Hi, Quartz Africa readers!
Five stories from this week
What Muhammad Ali meant to Africa. Ali was a hero to Africans writes Yomi Kazeem and the love and respect was mutual. Ali, who first toured Africa in the sixties, self-identified as ‘African’ long before it was fashionable.
University degrees aren’t the answer. Africa’s youth unemployment problem needs creative thinking and a readjustment of our approach. Getting more people into universities isn’t the answer, argues Misan Rewane, who thinks the focus should be on much-needed skills training.
What would an African Game of Thrones look like? Man Booker Prize-winning author Marlon James imagines an African GoT would tap into the history and myths of the continent’s great kingdoms. The Jamaican writer tells Rebekah Kebede he’s working on this research for his next book.
Uber will finally face a tough African rival. Kenya’s No.1 mobile network Safaricom, which built M-Pesa into the world’s largest mobile money business, is getting into the ride-sharing game writes Lily Kuo.
As hydropower dries up, Zambia looks to the sun. Lake Kariba, the main source of Zambia’s electricity, is at just 12% capacity due to the regional drought this year. The land-locked country hopes to have cheaper and regular electricity by turning to solar power, writes Lynsey Chutel.
Chart of the week
The missing ’trickle down’ effect. The last decade has seen a boom in global commodity demand which has helped many resource-dependent African economies to grow rapidly. But research shows growth in local economies hasn’t translated into prosperity for many everyday Africans.
Other things we liked
Zimbabwe’s expensive US dollars. Seven years ago Zimbabwe gave up its currency in favor of more stable global currencies like the US dollar. Bloomberg’s Brian Latham and Chengetai Zvauya find the country is currently facing some of the same problems it was trying to avoid by giving up its own legal tender. The shortage of dollars right now means you can buy one US dollar for $1.07.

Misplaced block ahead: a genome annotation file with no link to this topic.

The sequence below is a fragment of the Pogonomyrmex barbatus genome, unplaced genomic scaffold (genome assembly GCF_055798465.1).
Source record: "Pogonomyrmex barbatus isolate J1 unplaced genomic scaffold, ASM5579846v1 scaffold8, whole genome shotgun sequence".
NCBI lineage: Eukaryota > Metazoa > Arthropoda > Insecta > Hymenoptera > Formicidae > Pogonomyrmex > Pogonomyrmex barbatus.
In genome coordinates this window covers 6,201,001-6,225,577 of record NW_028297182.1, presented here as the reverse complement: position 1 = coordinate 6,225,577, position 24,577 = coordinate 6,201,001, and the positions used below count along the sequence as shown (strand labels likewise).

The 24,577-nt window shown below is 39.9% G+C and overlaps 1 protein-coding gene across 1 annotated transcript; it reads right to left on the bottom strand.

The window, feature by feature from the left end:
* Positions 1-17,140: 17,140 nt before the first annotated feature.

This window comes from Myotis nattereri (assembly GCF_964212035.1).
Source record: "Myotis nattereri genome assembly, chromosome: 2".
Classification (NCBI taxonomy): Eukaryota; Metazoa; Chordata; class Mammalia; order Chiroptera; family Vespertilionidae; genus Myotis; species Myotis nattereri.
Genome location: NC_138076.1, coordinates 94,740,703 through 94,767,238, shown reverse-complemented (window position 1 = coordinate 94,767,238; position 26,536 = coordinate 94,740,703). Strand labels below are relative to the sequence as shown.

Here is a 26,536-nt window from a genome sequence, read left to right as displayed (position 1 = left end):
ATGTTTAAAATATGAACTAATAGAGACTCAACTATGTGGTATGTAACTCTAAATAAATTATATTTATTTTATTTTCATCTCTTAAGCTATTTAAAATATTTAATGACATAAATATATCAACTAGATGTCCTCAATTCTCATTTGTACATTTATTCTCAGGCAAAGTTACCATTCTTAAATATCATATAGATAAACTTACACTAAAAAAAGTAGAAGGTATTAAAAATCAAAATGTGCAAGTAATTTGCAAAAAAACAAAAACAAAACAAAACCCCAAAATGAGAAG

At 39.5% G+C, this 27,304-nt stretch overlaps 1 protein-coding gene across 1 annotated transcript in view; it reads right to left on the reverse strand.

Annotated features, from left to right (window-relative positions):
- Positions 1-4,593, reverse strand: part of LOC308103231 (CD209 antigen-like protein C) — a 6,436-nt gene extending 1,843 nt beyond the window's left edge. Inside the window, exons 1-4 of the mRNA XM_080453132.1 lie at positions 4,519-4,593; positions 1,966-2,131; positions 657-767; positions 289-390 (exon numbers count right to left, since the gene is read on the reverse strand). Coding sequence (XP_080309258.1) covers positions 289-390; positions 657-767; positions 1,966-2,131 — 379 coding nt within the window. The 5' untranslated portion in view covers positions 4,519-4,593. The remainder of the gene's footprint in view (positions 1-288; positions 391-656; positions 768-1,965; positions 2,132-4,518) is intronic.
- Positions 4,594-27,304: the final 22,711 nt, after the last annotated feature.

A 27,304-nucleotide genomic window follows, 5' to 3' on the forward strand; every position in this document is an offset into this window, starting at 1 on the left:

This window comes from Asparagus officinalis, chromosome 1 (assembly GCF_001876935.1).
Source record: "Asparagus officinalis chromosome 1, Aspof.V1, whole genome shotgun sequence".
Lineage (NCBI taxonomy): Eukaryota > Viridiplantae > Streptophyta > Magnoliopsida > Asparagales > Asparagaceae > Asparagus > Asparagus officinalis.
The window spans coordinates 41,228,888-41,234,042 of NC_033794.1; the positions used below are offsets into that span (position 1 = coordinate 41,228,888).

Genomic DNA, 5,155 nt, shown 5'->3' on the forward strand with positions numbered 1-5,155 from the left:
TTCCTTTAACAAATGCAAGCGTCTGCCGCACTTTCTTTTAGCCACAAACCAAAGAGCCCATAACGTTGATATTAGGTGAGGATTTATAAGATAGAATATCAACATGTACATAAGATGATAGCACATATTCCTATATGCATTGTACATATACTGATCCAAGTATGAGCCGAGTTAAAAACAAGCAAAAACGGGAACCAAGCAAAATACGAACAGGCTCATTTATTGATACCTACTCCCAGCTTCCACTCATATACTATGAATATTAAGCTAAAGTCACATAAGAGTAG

Rocking in the Kalahari. Dressed in black leather, studs and chains, local hard rockers get together every year for a heavy metal festival in the middle of the Kalahari desert in Botswana, some 400 miles from capital city Gaborone. Patrick McGroarty and photographer Charlie Shoemaker depict a colorful story for the Wall Street Journal.
A Somali community in Minneapolis is conflicted. The conviction of nine young Somali-Americans, accused of conspiring to join and kill for the Islamic State in Syria, has left a Minneapolis community divided. While some think a conviction might deter copycats, others believe the convicted were scapegoats for the authorities, write Jack Healy and Matt Furber in the New York Times.
Keep an eye on
More political protests in Kenya (June 13). Since Kenya’s main opposition party, the Coalition for Reforms and Democracy (CORD), made clear it plans to ignore a government ban on demonstrations, Monday’s protest could be the most contentious yet. The protests are aimed at forcing the government to reform the electoral process and personnel ahead of the 2017 elections.
Inflation Wednesday (June 15). The governments of Botswana, Ghana, Namibia and Zimbabwe will all share their countries’ latest inflation figures. South Africa will release retail sales data that day.
The Nigerian naira might get flexible. Speculation is mounting the Central Bank of Nigeria (CBN) might clarify earlier statements about introducing some flexibility in the exchange rate of the naira, and that could ease pressure of the currency next week. The local currency was quoted at 368 to the dollar on the black market at the end of last week, according to Reuters, while its official rate was 197.50 to the dollar.
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